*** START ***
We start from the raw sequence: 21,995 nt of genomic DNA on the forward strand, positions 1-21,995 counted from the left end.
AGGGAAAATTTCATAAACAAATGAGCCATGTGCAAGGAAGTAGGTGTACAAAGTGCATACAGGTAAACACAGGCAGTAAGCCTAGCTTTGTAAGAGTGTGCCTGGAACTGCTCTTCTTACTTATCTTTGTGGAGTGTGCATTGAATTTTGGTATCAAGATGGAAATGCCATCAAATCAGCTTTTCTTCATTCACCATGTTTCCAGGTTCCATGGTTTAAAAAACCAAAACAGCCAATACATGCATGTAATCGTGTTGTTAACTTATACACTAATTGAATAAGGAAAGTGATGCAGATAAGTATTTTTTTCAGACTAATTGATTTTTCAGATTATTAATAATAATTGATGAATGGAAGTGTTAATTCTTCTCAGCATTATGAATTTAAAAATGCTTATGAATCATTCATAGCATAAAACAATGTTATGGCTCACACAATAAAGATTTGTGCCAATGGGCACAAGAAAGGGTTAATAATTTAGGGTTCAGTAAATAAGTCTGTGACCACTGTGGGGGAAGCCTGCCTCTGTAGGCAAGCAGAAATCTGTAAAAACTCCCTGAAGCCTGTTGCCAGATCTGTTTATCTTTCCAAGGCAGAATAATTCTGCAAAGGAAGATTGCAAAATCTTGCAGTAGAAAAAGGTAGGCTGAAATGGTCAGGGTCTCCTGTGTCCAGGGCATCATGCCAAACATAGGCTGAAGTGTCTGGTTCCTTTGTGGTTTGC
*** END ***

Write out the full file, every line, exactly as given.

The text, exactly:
We start from the raw sequence: 21,995 nt of genomic DNA on the forward strand, positions 1-21,995 counted from the left end.
AGGGAAAATTTCATAAACAAATGAGCCATGTGCAAGGAAGTAGGTGTACAAAGTGCATACAGGTAAACACAGGCAGTAAGCCTAGCTTTGTAAGAGTGTGCCTGGAACTGCTCTTCTTACTTATCTTTGTGGAGTGTGCATTGAATTTTGGTATCAAGATGGAAATGCCATCAAATCAGCTTTTCTTCATTCACCATGTTTCCAGGTTCCATGGTTTAAAAAACCAAAACAGCCAATACATGCATGTAATCGTGTTGTTAACTTATACACTAATTGAATAAGGAAAGTGATGCAGATAAGTATTTTTTTCAGACTAATTGATTTTTCAGATTATTAATAATAATTGATGAATGGAAGTGTTAATTCTTCTCAGCATTATGAATTTAAAAATGCTTATGAATCATTCATAGCATAAAACAATGTTATGGCTCACACAATAAAGATTTGTGCCAATGGGCACAAGAAAGGGTTAATAATTTAGGGTTCAGTAAATAAGTCTGTGACCACTGTGGGGGAAGCCTGCCTCTGTAGGCAAGCAGAAATCTGTAAAAACTCCCTGAAGCCTGTTGCCAGATCTGTTTATCTTTCCAAGGCAGAATAATTCTGCAAAGGAAGATTGCAAAATCTTGCAGTAGAAAAAGGTAGGCTGAAATGGTCAGGGTCTCCTGTGTCCAGGGCATCATGCCAAACATAGGCTGAAGTGTCTGGTTCCTTTGTGGTTTGC